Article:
containers, propane canisters, or knives which aren't plastic, amongst
other things. [rolleyes] I think you can even rent moving vans
without a background check, and we all know what the terorrists like
to do with those. All vehicles larger than a self powered bicycle or
skateboard should require a 4473. [rolleyes]


At best, most gun control is a half-assed attempt at trying
to keep guns out of the hands of criminals, and at worst, which it always
is, it's just another device for the government to use in stomping on your
civil rights.

In order for what you're suggesting, to even have a chance to possibly
work, gun laws would have to be tightened considerably. All transfers
would be pushed through an FFL. All gun buyers and sellers would have
biometric security type IDs, linked into a large database, and all transferred
guns would be registered. Then even after all of that, criminals will still
be freely buying and selling guns on the street, because they don't
really obey the law to begin with, and the thought has never crossed
their mind. Not to mention none of these laws also prevent anyones
"highly regulated to death" firearm from being stolen. Increased gun
control may even motivate criminals to seek out weapons through means
they ordinarily may not have used, such as theft. Then theres the
whole illegal importation thing, that I discussed earlier. Make "domestically
legal" guns near unobtainium, and guess what happens.... some cheap
pistols start coming in along with the crates of drugs from south
america that seem to flow freely into this country. The only reason
guns arent brought into the US that way is the profit margin isnt
high enough... but if demand increases, watch out. (Not to mention the
burden increase on law enforcement... have fun trying to trace a gun that
was made in a foreign country and never legally imported into the US).

-Mike
 
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Yeah, and he could also buy a dozen guns from a dozen different FFLs using
readily availiable fake identification or a stolen identity. (and pass NICS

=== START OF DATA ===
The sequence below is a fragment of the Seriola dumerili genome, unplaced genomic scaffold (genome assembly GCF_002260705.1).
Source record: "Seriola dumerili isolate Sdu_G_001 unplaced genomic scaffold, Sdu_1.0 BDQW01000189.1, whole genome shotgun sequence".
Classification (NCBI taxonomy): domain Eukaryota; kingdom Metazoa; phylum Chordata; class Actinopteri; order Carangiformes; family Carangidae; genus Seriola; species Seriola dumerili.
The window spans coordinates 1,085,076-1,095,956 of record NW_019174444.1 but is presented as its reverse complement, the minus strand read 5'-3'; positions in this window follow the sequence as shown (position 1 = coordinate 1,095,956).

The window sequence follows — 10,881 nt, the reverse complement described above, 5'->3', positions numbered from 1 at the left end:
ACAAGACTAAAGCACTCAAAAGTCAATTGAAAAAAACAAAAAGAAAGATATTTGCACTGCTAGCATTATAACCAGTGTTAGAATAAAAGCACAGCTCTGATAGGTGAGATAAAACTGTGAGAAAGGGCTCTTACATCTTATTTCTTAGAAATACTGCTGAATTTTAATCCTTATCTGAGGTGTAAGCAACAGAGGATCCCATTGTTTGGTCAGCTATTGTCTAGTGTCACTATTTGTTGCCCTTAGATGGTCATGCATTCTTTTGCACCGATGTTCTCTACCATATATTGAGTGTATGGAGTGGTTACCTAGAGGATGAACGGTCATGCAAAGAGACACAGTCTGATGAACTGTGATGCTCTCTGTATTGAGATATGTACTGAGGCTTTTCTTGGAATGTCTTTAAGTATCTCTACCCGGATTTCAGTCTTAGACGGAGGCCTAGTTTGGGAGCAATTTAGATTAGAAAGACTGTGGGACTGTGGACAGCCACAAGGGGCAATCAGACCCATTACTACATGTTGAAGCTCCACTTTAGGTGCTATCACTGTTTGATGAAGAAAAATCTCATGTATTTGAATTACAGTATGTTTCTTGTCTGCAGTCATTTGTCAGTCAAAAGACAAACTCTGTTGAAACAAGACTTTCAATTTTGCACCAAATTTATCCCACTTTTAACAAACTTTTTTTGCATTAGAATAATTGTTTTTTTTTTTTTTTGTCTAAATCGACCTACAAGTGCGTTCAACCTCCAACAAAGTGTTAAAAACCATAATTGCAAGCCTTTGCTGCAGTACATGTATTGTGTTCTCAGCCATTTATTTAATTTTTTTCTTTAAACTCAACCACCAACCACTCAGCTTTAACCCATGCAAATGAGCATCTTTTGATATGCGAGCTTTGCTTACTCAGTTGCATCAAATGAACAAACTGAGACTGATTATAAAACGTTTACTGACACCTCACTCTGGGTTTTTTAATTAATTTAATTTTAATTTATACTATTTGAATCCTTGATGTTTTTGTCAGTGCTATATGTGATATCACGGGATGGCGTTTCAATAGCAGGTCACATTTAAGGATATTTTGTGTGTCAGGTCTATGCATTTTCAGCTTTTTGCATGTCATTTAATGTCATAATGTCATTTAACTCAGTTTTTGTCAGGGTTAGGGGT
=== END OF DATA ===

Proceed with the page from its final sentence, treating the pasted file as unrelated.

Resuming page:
quite readily each time.) So please enlighten me as to how forcing
everyone through NICS (or some other background check) dramatically
improves the overall situation? (And FWIW, some of these stories
mentioned recently here have involved FFLs and fake identification, so obviously the
NICS system had very little bearing on what transpired. )...

-Mike

Doesn't MIRCS help here with the fingerprint ability?
 

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MIRCS will indeed help here in ~6 years when everyone has the new LTC. Mine (2/2005 effective date) was still the old style . . . until 2011.
 

drgrant

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Doesn't MIRCS help here with the fingerprint ability?

Well, I kind of covered that point above. Even if states have "fully
vetted" retarded levels of gun control, they still cannot stop criminals
from getting firearms with these measures. Suffocating accessiblity on
the front end will only create a black market, as it's done in the past
for other things that have such a demand.

-Biometrics cannot stop what the state considers a non criminal from
strawing guns to someone who is. (EG, girlfriend of criminal gets cajoled
into getting LTC, ends up supplying criminal and his buddies with guns), even
though she is breaking the law, all the electronics in the world won't stop
her accomplishing that. Last I knew MIRCS couldnt tell if someone was
about to commit a criminal act or not before they bought a gun.

-Black Market for firearms will be increased. Worst case, they'll start
importing them, if the demand is high eneough where they can get enough
cash to justify doing so.

-Guns can still be stolen from someone who bought them legitimately, this
happens all the time in many states. You know how many "my car got
broken into my gun got stolen" posts there are on various gun boards? If
theres a lot on the internet, then it happens a lot in general.

-Natural disasters will cause guns to end up on the street. Katrina is a
shining example of this. Hundreds if not thousands of guns were probably
"set loose" as a result of the looting, and many of those guns will be
essentially untraceable. A lot of good NICS did in that case.